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Last site update Jan 14 2014

Blocking on Multiple RTOS Objects
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Introduction to Queue Sets

Queue sets are a FreeRTOS feature that enables an RTOS task to block (pend) when receiving from multiple queues and/or semaphores at the same time. Queues and semaphores are grouped into sets, then, instead of blocking on an individual queue or semaphore, a task instead blocks on the set.

Note: While it is sometimes necessary to block (pend) on more than one queue if you are integrating FreeRTOS with third party of legacy code, designs that are free from such restrictions can normally achieve the same functionality in a more efficient way using the alternative design pattern that is documented at the bottom of this page.


Using Queue Sets

Queue sets are used in a similar way to the select() API function, and related functions, that are part of the standard Berkeley sockets networking API.

Queue sets can contain queues and semaphores, which together are known as queue set members. API function parameters and return values that can take either a queue handle or a semaphore handle use the QueueSetMemberHandle_t type. Variables of type QueueHandle_t and SemaphoreHandle_t can normally be implicitly converted to an QueueSetMemberHandle_t parameter or return value without compiler warnings being generated (explicit casting to and from the QueueSetMemberHandle_t type is not normally required).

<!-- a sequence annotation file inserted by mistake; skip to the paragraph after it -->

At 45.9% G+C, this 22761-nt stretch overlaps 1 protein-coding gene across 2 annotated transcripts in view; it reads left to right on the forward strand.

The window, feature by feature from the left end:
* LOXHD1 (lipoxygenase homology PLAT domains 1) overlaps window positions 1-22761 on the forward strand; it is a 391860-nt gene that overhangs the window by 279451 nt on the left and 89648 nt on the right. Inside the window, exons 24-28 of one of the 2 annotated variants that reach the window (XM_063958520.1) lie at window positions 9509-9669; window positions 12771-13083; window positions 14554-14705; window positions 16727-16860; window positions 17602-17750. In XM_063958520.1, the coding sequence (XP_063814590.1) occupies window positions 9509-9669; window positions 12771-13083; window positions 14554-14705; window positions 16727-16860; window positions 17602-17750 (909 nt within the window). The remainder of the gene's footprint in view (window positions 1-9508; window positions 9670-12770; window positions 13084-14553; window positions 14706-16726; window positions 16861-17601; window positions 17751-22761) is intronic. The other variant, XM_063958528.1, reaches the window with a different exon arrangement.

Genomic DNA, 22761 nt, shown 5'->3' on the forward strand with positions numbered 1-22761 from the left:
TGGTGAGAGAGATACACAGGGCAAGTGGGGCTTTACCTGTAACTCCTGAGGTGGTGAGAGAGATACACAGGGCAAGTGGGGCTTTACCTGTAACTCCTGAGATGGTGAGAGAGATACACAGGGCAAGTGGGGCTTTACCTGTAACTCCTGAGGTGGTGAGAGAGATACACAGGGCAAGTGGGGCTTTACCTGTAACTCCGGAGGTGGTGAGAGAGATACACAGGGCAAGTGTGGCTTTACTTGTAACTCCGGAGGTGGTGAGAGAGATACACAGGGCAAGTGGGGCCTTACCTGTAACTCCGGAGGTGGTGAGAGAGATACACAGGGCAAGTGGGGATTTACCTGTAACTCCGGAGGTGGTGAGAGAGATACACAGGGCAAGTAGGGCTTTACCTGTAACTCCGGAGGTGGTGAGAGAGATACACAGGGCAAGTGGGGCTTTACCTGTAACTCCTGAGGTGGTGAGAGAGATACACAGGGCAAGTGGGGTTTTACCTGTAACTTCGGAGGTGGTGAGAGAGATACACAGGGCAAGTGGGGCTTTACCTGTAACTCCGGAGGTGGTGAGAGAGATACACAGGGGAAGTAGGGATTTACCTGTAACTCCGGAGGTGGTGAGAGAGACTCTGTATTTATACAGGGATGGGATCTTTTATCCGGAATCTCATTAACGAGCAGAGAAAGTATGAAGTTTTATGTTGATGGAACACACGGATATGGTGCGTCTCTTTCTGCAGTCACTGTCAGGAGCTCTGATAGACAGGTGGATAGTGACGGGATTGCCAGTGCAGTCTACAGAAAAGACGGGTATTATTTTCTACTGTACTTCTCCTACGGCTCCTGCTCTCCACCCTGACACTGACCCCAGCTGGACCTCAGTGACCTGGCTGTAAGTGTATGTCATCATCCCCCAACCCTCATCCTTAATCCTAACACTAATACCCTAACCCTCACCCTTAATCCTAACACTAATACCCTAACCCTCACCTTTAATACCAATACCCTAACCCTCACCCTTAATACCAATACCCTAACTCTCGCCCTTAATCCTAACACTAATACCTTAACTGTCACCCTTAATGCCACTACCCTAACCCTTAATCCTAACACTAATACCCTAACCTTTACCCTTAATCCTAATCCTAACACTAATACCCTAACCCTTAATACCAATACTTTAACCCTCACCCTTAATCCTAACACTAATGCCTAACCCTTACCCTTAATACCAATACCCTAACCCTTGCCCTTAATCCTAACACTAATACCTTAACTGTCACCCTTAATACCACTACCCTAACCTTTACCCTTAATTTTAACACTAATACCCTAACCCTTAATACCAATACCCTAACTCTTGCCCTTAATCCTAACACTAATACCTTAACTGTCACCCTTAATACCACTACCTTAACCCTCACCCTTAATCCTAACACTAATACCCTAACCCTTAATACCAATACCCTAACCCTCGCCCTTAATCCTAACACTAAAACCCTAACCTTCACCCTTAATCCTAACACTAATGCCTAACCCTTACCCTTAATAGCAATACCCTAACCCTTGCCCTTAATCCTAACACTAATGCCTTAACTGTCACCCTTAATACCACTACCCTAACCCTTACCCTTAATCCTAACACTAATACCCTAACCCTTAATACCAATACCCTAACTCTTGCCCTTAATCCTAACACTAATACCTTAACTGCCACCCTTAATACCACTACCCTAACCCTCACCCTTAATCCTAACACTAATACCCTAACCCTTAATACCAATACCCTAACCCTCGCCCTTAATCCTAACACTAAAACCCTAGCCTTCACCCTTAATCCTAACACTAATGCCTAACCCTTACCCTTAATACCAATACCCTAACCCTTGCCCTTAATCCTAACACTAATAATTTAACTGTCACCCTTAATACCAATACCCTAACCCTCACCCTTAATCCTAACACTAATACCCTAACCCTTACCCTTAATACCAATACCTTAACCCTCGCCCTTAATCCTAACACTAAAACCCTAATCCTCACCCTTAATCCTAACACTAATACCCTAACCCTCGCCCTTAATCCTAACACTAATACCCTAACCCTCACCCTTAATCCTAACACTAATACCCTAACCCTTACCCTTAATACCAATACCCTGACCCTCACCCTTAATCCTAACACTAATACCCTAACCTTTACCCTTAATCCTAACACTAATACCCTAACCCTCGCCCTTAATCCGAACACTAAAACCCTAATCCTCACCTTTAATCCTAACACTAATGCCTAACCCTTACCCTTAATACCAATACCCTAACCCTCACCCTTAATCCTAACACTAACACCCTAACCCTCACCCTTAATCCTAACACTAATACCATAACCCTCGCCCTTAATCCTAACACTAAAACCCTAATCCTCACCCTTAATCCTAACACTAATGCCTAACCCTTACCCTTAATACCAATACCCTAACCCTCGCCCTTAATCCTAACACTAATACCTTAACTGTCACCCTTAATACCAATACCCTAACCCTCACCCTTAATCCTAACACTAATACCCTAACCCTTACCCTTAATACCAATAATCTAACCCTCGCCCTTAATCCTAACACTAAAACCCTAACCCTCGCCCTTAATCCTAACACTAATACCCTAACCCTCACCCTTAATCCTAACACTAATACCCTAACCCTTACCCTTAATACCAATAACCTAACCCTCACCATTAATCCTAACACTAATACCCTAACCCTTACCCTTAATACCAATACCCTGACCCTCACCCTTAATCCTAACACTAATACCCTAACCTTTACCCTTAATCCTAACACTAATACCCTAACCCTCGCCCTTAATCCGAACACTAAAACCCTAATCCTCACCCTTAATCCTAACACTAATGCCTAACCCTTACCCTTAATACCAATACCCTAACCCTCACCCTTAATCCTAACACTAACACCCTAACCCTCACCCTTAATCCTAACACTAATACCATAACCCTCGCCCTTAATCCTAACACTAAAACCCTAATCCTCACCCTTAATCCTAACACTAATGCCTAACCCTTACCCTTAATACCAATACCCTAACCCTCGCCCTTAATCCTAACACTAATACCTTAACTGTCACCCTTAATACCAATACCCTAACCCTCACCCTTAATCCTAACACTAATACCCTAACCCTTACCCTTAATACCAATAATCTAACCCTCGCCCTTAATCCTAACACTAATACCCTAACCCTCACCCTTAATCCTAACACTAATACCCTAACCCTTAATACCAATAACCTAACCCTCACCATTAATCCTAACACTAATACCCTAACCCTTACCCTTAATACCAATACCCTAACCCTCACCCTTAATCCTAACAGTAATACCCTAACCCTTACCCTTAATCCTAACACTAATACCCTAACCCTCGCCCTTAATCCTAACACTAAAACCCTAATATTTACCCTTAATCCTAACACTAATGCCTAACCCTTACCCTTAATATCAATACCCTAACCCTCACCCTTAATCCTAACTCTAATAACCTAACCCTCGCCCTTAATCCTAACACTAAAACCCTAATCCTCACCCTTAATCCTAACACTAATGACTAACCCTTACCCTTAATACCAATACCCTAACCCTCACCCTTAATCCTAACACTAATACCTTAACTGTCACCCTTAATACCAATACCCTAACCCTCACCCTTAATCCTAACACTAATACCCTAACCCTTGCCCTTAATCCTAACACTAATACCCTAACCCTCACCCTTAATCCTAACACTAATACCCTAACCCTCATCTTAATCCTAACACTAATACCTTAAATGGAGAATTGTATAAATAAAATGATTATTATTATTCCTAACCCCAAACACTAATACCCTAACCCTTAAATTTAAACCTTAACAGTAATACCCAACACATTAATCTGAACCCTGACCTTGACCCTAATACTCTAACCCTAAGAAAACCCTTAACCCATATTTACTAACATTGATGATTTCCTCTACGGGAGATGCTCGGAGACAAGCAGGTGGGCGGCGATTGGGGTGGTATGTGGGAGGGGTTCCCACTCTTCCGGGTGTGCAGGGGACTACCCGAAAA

Creating a queue set Before a queue set can be used it must be created using the xQueueCreateSet() API function. Once created the queue set is referenced by a variable of type QueueSetHandle_t.

Adding a member to a queue set The xQueueAddToSet() API function is used to add a queue or semaphore to a queue set.

Blocking (pending) on a queue set The xQueueSelectFromSet() API function is used to test whether any of the set members are ready for reading - where reading means 'receiving' when the member is a queue, and 'taking' when the member is a semaphore.

Just like when using the xQueueReceive() and xSemaphoreTake() API functions, xQueueSelectFromSet() allows the calling task to optionally block until a member of the queue set is ready for reading.

NULL is returned if a call to xQueueSelectFromSet() times out. Otherwise xQueueSelectFromSet() returns the handle of the queue set member that is ready for reading, allowing the calling task to immediately call xQueueReceive() or xSemaphoreTake() (on a queue handle or semaphore handle respectively) with the guarantee that the operation will succeed.


Source Code Examples

The xQueueCreateSet() API function documentation page includes a source code example.

The standard demo/test file called QueueSet.c (located in the FreeRTOS/Demo/Common/Minimal/ directory of the main FreeRTOS zip file download) contains a comprehensive example.


Alternatives to Using Queue Sets